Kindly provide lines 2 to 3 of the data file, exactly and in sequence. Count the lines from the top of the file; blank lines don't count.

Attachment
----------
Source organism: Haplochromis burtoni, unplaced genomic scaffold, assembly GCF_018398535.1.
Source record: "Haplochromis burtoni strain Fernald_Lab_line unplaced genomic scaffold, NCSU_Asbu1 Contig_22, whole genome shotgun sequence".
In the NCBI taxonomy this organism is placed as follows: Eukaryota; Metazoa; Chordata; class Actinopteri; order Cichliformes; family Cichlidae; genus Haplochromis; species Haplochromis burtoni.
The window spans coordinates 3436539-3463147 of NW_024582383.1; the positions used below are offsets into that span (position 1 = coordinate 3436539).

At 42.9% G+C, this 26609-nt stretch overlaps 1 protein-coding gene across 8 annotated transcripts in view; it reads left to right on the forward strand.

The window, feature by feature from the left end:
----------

Source record: "Haplochromis burtoni strain Fernald_Lab_line unplaced genomic scaffold, NCSU_Asbu1 Contig_22, whole genome shotgun sequence".
In the NCBI taxonomy this organism is placed as follows: Eukaryota; Metazoa; Chordata; class Actinopteri; order Cichliformes; family Cichlidae; genus Haplochromis; species Haplochromis burtoni.